"After the children came, I put their interest first - I wanted them to have a complete family. I didn't want them to end up with a broken family and because of that, I decided I didn't want a divorce any more."

But when her youngest child was five, her husband's business, and their marriage, hit rock bottom - her husband had picked up gambling.

"We were rich, you know ... he was doing well in his import-export business. But he was addicted to betting on horse races and football matches, and he even borrowed money from Ah Long (loan sharks).

"We lost everything - our house, car, every­thing. We had nothing left. At that point, I thought of leaving him again. But he begged me for a second chance, and for our children's sake, I agreed. We started from scratch," she says.

But it was not the end. Five years later, her husband's gambling addiction resurfaced, and again the family lost everything they had. Again, he begged for another chance, and Tan stayed on.

"By then, his own family had given up on him, but I gave him one last chance. Five years later, he was back to gambling again. It was like he was on a five-year cycle. This time, I told him to just disappear and not to come looking for us. He disappeared and we were unofficially separated."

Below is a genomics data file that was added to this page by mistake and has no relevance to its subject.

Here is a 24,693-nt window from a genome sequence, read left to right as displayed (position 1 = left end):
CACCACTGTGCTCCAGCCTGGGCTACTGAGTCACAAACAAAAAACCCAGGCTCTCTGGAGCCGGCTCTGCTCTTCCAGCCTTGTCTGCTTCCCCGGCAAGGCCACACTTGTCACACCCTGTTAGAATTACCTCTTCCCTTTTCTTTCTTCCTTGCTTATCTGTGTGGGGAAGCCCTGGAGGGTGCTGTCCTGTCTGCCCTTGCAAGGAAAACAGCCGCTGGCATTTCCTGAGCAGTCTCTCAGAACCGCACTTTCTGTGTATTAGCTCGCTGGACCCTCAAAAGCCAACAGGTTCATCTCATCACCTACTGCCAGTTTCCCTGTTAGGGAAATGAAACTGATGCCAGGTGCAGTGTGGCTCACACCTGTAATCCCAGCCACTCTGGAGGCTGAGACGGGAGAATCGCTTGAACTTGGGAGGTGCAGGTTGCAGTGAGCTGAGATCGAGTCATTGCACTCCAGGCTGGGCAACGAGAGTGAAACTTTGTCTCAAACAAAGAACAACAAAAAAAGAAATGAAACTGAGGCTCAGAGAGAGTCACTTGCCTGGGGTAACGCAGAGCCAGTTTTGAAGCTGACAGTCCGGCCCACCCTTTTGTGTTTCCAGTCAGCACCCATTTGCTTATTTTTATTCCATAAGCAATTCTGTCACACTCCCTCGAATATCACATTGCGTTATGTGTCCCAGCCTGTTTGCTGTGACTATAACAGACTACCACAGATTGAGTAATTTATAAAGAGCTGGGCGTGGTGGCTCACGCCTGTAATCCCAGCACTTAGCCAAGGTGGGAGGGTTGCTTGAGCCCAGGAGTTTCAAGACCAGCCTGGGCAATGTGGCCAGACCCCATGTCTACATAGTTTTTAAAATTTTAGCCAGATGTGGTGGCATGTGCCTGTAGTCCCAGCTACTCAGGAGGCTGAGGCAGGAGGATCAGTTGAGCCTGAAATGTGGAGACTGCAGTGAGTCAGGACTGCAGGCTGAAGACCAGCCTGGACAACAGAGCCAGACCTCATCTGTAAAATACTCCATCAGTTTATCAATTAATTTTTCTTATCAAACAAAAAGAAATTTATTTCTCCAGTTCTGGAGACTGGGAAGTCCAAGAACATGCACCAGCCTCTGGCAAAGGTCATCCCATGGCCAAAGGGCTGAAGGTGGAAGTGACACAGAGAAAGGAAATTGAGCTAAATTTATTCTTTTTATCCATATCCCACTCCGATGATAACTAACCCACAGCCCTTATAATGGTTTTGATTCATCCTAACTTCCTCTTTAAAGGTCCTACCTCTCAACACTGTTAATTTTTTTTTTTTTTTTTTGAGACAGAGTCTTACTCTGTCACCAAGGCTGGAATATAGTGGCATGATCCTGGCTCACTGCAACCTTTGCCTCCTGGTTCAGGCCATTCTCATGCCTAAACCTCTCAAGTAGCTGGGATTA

That was in 2003.

In 2010, after putting all her children through university, Tan thought it was finally time to make a clean break.

"In total, he gambled away millions (of ringgit). Our family suffered so much. We were constantly chased and threatened by the Ah Long. We had to keep moving homes when the children were growing up.

"I needed to get peace of mind and my freedom back," she says.

So at the age of 59, she filed for a divorce.

And Tan is not the only one.

According to family lawyer Andy Low, Tan is part of a growing group of people past the age of 50 who are divorced.

"We don't particularly keep track of our clients' ages, but on average, one or two out of every 10 clients we have (who want a divorce) are 50 and above. We handled about 300 divorce cases last year ... up to 60 cases were from those who were above 50.